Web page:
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I’ve Used Instrumentality Of Law To Advance Course Of Democracy – Keyamo

Keyamo underscored his faith in the law's ability to promote transparency, fairness, and accountability - principles that underpin a healthy democracy.


File: Festus Keyamo

 

 

Festus Keyamo, in what can only be described as a defining moment during his ministerial nomination screening at the Nigerian Senate on Monday, declared his long-standing commitment to leveraging the “instrumentality of law” to advance the course of democracy.

Addressing members of the Red-Chamber, Mr Keyamo gave a brief perspective on the pivotal role of law in shaping a democratic societies.

Keyamo, a distinguished lawyer and former Minister of State for Labour and Employment, is no stranger to the legal and political ecosystem of Nigeria.


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Asserting his reliance on law as a tool for fostering democracy, Keyamo explained briefly that it was himself and other young lawyers who were pushing for the release of rights advocates during the struggle by the National Democratic Coalition (NADECO), in an era when Asiwaju Bola Ahmed Tinubu was fighting in exile for Democracy in Nigeria.

Keyamo underscored his faith in the law’s ability to promote transparency, fairness, and accountability – principles that underpin a healthy democracy.

In the light of Nigeria’s complex political landscape, Keyamo spotlighted the importance of ardent defenders of democratic values and the rule of law, noting that it is through his legal undertakings that he rose to be chosen as minister under the Buhari-led administration, adding that it is the impact made that has further given him the opportunity to be chosen by President Bola Tinubu to also serve in his cabinet.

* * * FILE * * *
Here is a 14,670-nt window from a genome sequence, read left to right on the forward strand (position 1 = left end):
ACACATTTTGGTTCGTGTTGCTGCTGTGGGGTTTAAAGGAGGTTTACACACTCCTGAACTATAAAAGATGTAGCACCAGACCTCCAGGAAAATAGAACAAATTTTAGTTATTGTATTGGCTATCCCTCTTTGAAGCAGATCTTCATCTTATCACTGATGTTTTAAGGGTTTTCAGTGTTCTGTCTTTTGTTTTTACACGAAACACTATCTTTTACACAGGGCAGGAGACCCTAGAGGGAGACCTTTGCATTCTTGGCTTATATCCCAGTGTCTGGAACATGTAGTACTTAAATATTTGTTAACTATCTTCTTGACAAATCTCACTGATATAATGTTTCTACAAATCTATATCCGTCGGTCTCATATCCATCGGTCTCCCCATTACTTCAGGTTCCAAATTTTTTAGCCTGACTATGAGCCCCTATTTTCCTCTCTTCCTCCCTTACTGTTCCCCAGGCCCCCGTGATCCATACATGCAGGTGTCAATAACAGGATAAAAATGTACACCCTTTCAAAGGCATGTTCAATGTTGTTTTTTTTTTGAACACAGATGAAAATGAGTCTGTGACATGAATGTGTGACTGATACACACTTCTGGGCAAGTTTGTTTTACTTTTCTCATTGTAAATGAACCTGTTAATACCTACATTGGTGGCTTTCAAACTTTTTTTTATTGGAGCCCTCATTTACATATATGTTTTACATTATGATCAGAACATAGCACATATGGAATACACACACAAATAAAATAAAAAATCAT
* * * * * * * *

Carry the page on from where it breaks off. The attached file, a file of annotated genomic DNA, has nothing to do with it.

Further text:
The outspoken Senior Advocate’s comments came shortly before the Senate went temporarily berserk, as s Senator representing Abia Central Senatorial District, Darlington Nwokocha, moved a motion for the suspension of the ministerial screening of Keyamo.

An agitated Nwokocha had accused Keyamo of disrespecting the 9th National Assembly and accusing the last Assembly of being corrupt.

His motion was immediately seconded by his colleague from Abia-South Senatorial District, Enyinnaya Abaribe.

Senate President, Godswill Akpabio, thereafter subjected the motion to a voice vote but the lawmakers were divided on the matter.

The upper chamber immediately erupted into a rowdy session. Amid heated argument between the lawmakers, Senate Majority Leader, Opeyemi Bamidele, called for a closed-door session.

A visibly worried Akpabio rose to his feet and announced that the Senate would enter a closed session.